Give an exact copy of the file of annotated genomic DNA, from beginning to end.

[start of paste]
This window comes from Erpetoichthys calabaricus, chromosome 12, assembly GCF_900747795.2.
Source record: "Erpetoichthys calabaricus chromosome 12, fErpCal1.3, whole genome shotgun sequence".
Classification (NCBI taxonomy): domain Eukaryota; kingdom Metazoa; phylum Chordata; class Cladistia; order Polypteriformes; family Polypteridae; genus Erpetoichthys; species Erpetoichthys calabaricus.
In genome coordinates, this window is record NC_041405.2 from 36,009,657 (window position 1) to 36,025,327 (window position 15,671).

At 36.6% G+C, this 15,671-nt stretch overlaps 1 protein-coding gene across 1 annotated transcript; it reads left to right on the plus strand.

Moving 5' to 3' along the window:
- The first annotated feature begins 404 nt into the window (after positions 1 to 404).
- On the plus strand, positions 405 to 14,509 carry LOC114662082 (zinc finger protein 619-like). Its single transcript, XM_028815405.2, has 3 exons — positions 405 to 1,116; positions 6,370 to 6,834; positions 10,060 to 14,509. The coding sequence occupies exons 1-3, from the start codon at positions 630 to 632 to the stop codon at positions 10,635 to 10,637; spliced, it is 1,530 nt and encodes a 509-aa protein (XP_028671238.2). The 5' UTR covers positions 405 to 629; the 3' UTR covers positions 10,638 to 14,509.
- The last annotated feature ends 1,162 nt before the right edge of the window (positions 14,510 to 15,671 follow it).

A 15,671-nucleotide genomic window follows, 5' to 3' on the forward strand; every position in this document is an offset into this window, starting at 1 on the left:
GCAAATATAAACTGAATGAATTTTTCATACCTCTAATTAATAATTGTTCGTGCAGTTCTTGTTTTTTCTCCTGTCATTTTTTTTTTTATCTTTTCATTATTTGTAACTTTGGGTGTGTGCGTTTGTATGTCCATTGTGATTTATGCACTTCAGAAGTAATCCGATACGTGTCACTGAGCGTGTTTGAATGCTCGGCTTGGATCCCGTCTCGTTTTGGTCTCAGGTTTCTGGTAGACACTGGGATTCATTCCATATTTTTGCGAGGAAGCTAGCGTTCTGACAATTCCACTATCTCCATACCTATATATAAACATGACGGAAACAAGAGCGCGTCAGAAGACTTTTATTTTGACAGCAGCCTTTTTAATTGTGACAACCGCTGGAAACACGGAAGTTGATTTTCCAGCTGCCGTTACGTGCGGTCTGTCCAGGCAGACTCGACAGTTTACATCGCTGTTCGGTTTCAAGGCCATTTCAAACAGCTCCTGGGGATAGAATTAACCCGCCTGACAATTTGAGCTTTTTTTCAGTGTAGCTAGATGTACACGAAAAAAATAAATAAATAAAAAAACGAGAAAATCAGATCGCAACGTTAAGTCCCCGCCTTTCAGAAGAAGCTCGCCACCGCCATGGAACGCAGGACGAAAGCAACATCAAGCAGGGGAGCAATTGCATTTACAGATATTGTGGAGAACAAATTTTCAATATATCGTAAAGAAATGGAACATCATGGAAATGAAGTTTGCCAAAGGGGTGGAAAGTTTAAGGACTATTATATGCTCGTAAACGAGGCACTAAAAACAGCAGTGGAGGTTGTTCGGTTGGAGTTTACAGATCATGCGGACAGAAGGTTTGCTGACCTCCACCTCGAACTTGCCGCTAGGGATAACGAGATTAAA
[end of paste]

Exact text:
This window comes from Erpetoichthys calabaricus, chromosome 12, assembly GCF_900747795.2.
Source record: "Erpetoichthys calabaricus chromosome 12, fErpCal1.3, whole genome shotgun sequence".
Classification (NCBI taxonomy): domain Eukaryota; kingdom Metazoa; phylum Chordata; class Cladistia; order Polypteriformes; family Polypteridae; genus Erpetoichthys; species Erpetoichthys calabaricus.
In genome coordinates, this window is record NC_041405.2 from 36,009,657 (window position 1) to 36,025,327 (window position 15,671).

At 36.6% G+C, this 15,671-nt stretch overlaps 1 protein-coding gene across 1 annotated transcript; it reads left to right on the plus strand.

Moving 5' to 3' along the window:
- The first annotated feature begins 404 nt into the window (after positions 1 to 404).
- On the plus strand, positions 405 to 14,509 carry LOC114662082 (zinc finger protein 619-like). Its single transcript, XM_028815405.2, has 3 exons — positions 405 to 1,116; positions 6,370 to 6,834; positions 10,060 to 14,509. The coding sequence occupies exons 1-3, from the start codon at positions 630 to 632 to the stop codon at positions 10,635 to 10,637; spliced, it is 1,530 nt and encodes a 509-aa protein (XP_028671238.2). The 5' UTR covers positions 405 to 629; the 3' UTR covers positions 10,638 to 14,509.
- The last annotated feature ends 1,162 nt before the right edge of the window (positions 14,510 to 15,671 follow it).

A 15,671-nucleotide genomic window follows, 5' to 3' on the forward strand; every position in this document is an offset into this window, starting at 1 on the left:
GCAAATATAAACTGAATGAATTTTTCATACCTCTAATTAATAATTGTTCGTGCAGTTCTTGTTTTTTCTCCTGTCATTTTTTTTTTTATCTTTTCATTATTTGTAACTTTGGGTGTGTGCGTTTGTATGTCCATTGTGATTTATGCACTTCAGAAGTAATCCGATACGTGTCACTGAGCGTGTTTGAATGCTCGGCTTGGATCCCGTCTCGTTTTGGTCTCAGGTTTCTGGTAGACACTGGGATTCATTCCATATTTTTGCGAGGAAGCTAGCGTTCTGACAATTCCACTATCTCCATACCTATATATAAACATGACGGAAACAAGAGCGCGTCAGAAGACTTTTATTTTGACAGCAGCCTTTTTAATTGTGACAACCGCTGGAAACACGGAAGTTGATTTTCCAGCTGCCGTTACGTGCGGTCTGTCCAGGCAGACTCGACAGTTTACATCGCTGTTCGGTTTCAAGGCCATTTCAAACAGCTCCTGGGGATAGAATTAACCCGCCTGACAATTTGAGCTTTTTTTCAGTGTAGCTAGATGTACACGAAAAAAATAAATAAATAAAAAAACGAGAAAATCAGATCGCAACGTTAAGTCCCCGCCTTTCAGAAGAAGCTCGCCACCGCCATGGAACGCAGGACGAAAGCAACATCAAGCAGGGGAGCAATTGCATTTACAGATATTGTGGAGAACAAATTTTCAATATATCGTAAAGAAATGGAACATCATGGAAATGAAGTTTGCCAAAGGGGTGGAAAGTTTAAGGACTATTATATGCTCGTAAACGAGGCACTAAAAACAGCAGTGGAGGTTGTTCGGTTGGAGTTTACAGATCATGCGGACAGAAGGTTTGCTGACCTCCACCTCGAACTTGCCGCTAGGGATAACGAGATTAAA